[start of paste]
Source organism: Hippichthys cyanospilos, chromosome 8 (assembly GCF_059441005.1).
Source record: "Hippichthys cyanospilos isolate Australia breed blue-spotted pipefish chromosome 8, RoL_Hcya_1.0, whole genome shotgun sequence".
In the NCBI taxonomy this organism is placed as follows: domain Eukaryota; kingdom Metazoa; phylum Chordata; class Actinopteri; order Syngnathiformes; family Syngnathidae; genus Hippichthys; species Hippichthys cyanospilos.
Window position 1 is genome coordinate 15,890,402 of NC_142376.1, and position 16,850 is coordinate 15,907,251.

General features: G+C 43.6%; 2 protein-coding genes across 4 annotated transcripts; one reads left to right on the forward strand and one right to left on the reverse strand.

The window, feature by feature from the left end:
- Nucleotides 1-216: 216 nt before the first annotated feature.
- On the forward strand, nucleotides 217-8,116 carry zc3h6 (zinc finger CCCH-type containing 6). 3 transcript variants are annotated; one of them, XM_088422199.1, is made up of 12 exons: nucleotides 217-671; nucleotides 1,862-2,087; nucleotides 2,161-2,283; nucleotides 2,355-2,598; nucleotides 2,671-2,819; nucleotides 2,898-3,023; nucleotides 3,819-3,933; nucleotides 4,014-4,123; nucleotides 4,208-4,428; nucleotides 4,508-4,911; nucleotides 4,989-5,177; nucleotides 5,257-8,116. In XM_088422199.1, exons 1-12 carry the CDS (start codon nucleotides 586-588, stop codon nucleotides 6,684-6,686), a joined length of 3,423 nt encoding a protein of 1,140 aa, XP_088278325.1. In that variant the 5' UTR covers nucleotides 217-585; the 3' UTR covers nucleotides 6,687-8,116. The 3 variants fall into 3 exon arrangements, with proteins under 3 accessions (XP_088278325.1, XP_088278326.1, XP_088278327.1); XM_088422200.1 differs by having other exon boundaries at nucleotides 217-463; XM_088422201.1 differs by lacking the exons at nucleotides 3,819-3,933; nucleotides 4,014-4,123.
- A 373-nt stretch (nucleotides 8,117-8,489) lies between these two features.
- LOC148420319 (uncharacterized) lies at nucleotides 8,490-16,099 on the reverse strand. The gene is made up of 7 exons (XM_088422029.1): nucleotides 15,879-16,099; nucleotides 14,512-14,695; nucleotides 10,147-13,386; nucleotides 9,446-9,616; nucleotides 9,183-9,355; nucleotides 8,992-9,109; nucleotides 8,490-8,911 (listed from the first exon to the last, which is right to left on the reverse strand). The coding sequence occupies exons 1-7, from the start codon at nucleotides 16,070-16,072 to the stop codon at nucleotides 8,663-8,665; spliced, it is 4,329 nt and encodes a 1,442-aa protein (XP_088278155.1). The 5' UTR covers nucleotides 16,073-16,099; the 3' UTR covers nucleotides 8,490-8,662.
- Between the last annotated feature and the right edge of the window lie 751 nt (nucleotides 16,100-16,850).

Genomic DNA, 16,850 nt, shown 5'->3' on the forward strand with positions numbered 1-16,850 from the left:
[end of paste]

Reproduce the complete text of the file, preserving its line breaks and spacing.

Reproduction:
Source organism: Hippichthys cyanospilos, chromosome 8 (assembly GCF_059441005.1).
Source record: "Hippichthys cyanospilos isolate Australia breed blue-spotted pipefish chromosome 8, RoL_Hcya_1.0, whole genome shotgun sequence".
In the NCBI taxonomy this organism is placed as follows: domain Eukaryota; kingdom Metazoa; phylum Chordata; class Actinopteri; order Syngnathiformes; family Syngnathidae; genus Hippichthys; species Hippichthys cyanospilos.
Window position 1 is genome coordinate 15,890,402 of NC_142376.1, and position 16,850 is coordinate 15,907,251.

General features: G+C 43.6%; 2 protein-coding genes across 4 annotated transcripts; one reads left to right on the forward strand and one right to left on the reverse strand.

The window, feature by feature from the left end:
- Nucleotides 1-216: 216 nt before the first annotated feature.
- On the forward strand, nucleotides 217-8,116 carry zc3h6 (zinc finger CCCH-type containing 6). 3 transcript variants are annotated; one of them, XM_088422199.1, is made up of 12 exons: nucleotides 217-671; nucleotides 1,862-2,087; nucleotides 2,161-2,283; nucleotides 2,355-2,598; nucleotides 2,671-2,819; nucleotides 2,898-3,023; nucleotides 3,819-3,933; nucleotides 4,014-4,123; nucleotides 4,208-4,428; nucleotides 4,508-4,911; nucleotides 4,989-5,177; nucleotides 5,257-8,116. In XM_088422199.1, exons 1-12 carry the CDS (start codon nucleotides 586-588, stop codon nucleotides 6,684-6,686), a joined length of 3,423 nt encoding a protein of 1,140 aa, XP_088278325.1. In that variant the 5' UTR covers nucleotides 217-585; the 3' UTR covers nucleotides 6,687-8,116. The 3 variants fall into 3 exon arrangements, with proteins under 3 accessions (XP_088278325.1, XP_088278326.1, XP_088278327.1); XM_088422200.1 differs by having other exon boundaries at nucleotides 217-463; XM_088422201.1 differs by lacking the exons at nucleotides 3,819-3,933; nucleotides 4,014-4,123.
- A 373-nt stretch (nucleotides 8,117-8,489) lies between these two features.
- LOC148420319 (uncharacterized) lies at nucleotides 8,490-16,099 on the reverse strand. The gene is made up of 7 exons (XM_088422029.1): nucleotides 15,879-16,099; nucleotides 14,512-14,695; nucleotides 10,147-13,386; nucleotides 9,446-9,616; nucleotides 9,183-9,355; nucleotides 8,992-9,109; nucleotides 8,490-8,911 (listed from the first exon to the last, which is right to left on the reverse strand). The coding sequence occupies exons 1-7, from the start codon at nucleotides 16,070-16,072 to the stop codon at nucleotides 8,663-8,665; spliced, it is 4,329 nt and encodes a 1,442-aa protein (XP_088278155.1). The 5' UTR covers nucleotides 16,073-16,099; the 3' UTR covers nucleotides 8,490-8,662.
- Between the last annotated feature and the right edge of the window lie 751 nt (nucleotides 16,100-16,850).

Genomic DNA, 16,850 nt, shown 5'->3' on the forward strand with positions numbered 1-16,850 from the left: